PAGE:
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Syria: An unacceptable humanitarian failure
By Dr. Joanne Liu, Médecins Sans Frontières/Doctors Without Borders (MSF) International President
As Syria enters its fifth year of conflict , the war continues to be defined by brutal violence that does not distinguish between civilians and combatants.
Four years on: The situation in Syria today
Hundreds of thousands of people have been killed, and half the population has fled either within Syria or into neighbouring countries. Syrian cities are besieged and cut off from any outside assistance. People are trapped between the ever-shifting frontlines as government troops and myriad armed opposition forces wage battle.
Thousands of doctors, nurses, pharmacists and paramedics have either been killed, kidnapped, or displaced by violence, leaving a massive gap in medical expertise and experience. From an estimated 2,500 doctors working in Aleppo at the beginning of the conflict, fewer than one hundred remain in the hospitals still operating in the city.
The Syrian people’s cries for help fill social media, but it seems they have become the background murmur of the Syrian war. With millions of people in need of assistance, Médecins Sans Frontières / Doctors Without Borders (MSF) should be running some of the largest medical programs in its 44-year history. Why isn’t it?
Negotiations with armed groups
When the conflict began, MSF began providing supplies to networks of Syrian medical personnel treating the wounded. We were unable to obtain authorisation from the government to work inside the country.
But by directly engaging opposition groups, we managed to negotiate access to areas they held in the north, and began providing direct, cross-border aid to the population.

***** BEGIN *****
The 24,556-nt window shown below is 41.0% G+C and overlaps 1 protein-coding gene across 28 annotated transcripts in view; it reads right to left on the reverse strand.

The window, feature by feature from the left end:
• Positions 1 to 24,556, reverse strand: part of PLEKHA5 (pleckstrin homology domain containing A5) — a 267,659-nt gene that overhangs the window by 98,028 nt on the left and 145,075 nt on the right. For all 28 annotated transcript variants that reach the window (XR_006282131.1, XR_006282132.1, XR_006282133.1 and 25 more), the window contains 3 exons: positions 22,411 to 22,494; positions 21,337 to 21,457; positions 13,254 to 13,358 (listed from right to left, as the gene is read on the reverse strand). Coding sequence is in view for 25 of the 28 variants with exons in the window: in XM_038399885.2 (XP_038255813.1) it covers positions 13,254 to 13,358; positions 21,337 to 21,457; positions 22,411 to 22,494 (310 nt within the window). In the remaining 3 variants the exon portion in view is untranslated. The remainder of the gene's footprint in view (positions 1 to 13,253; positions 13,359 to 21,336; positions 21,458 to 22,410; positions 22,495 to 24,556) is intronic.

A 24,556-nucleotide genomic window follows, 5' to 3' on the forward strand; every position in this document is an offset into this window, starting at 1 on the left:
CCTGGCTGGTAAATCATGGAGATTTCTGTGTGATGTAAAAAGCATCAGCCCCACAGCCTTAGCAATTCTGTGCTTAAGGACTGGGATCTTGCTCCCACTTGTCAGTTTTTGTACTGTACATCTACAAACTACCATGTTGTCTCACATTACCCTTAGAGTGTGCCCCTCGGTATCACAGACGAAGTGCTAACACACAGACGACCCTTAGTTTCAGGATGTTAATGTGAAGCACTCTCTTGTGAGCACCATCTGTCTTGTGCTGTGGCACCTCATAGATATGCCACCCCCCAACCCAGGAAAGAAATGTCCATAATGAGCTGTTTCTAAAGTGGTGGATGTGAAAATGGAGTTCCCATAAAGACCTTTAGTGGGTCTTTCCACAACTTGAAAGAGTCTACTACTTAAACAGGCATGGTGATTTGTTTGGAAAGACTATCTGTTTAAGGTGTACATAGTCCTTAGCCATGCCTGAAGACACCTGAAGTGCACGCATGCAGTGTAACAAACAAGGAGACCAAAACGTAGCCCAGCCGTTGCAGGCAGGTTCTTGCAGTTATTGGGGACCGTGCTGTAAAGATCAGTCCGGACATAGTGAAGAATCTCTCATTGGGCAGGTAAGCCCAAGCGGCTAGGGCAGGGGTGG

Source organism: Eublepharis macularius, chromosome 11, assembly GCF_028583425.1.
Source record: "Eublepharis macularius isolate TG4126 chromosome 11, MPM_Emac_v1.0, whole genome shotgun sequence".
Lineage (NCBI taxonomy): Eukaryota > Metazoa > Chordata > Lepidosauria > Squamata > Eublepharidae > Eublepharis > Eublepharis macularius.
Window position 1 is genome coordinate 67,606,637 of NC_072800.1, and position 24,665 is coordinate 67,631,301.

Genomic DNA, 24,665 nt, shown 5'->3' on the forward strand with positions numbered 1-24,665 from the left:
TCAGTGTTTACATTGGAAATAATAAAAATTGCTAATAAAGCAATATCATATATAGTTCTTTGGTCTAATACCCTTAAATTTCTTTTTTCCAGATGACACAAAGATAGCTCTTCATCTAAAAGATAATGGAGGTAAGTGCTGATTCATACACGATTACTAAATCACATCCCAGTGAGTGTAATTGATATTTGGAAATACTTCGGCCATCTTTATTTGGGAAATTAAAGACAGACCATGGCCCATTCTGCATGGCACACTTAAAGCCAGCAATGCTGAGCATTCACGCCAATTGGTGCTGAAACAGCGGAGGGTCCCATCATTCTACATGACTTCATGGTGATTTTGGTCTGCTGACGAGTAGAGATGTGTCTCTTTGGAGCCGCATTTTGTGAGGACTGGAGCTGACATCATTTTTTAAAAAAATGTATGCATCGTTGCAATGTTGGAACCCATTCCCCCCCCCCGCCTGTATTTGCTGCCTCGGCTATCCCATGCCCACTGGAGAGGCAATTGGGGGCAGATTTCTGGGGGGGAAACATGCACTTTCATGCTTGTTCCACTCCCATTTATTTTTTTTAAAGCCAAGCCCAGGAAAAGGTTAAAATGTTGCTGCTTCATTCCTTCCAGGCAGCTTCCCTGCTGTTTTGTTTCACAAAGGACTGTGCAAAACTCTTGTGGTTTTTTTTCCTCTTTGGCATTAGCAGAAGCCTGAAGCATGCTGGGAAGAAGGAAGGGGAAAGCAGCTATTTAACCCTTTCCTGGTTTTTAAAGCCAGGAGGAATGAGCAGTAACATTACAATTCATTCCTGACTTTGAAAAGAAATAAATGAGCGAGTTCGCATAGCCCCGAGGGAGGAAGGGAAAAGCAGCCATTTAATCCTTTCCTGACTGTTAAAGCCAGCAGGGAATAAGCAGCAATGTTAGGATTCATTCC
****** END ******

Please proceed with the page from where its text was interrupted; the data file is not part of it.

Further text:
By 2013, we were running six hospitals in opposition-held areas, providing thousands of consultations, deliveries, and surgical interventions. Negotiations with the numerous armed groups, while challenging, allowed us to send international medical teams to work side-by-side with Syrian colleagues.
We had to repeatedly negotiate agreements with different local commanders to ensure respect for our presence, for the safety of our teams, and for non-interference with our medical activities.
The groups changed frequently, and we renegotiated agreements with commanders from Jeish el Mujahideen, Islamic Front, Jahbat Al Nusra, different factions of the Free Syrian Army, and ISIS (later renamed Islamic State - IS) among others.
IS kidnapping of MSF staff
However, we were never able to provide direct assistance to the majority of the Syrian people caught up in the heart of the conflict. Violence and insecurity, attacks on health facilities and medical workers, and the absence of government authorisation to work in Syria have been some of the main obstacles to extending medical activities.
Yet, however unsatisfied we were with our limitations, we were still doing more than what we can do today.
In mid-2013, when fighters with ISIS (later renamed Islamic State – IS) arrived in areas where MSF had been running most of its hospitals, agreements were reached with their commanders that they would not interfere with the management of the hospitals and that MSF medical structures and staff would be respected.
However, on January 2, 2014, ISIS abducted 13 MSF staff members. Among them were eight Syrian colleagues who were released after a few hours. The remaining five international staff members were held captive for up to five months. The abduction precipitated the withdrawal of our international teams and the closure of MSF health facilities in ISIS-held areas.
Local leaders of the renamed Islamic State (IS) have repeatedly requested that MSF resume its medical assistance in their areas of control. But we cannot consider this, given that IS targeted our teams and broke an agreement they had committed to.
Necessary guarantees have not been obtained from IS leadership that MSF patients and staff will not be taken or harmed. MSF still operates three hospitals run by MSF Syrian staff, one in Atmeh and two in Aleppo, in addition to three other health structures in northern Syria. But assistance is limited.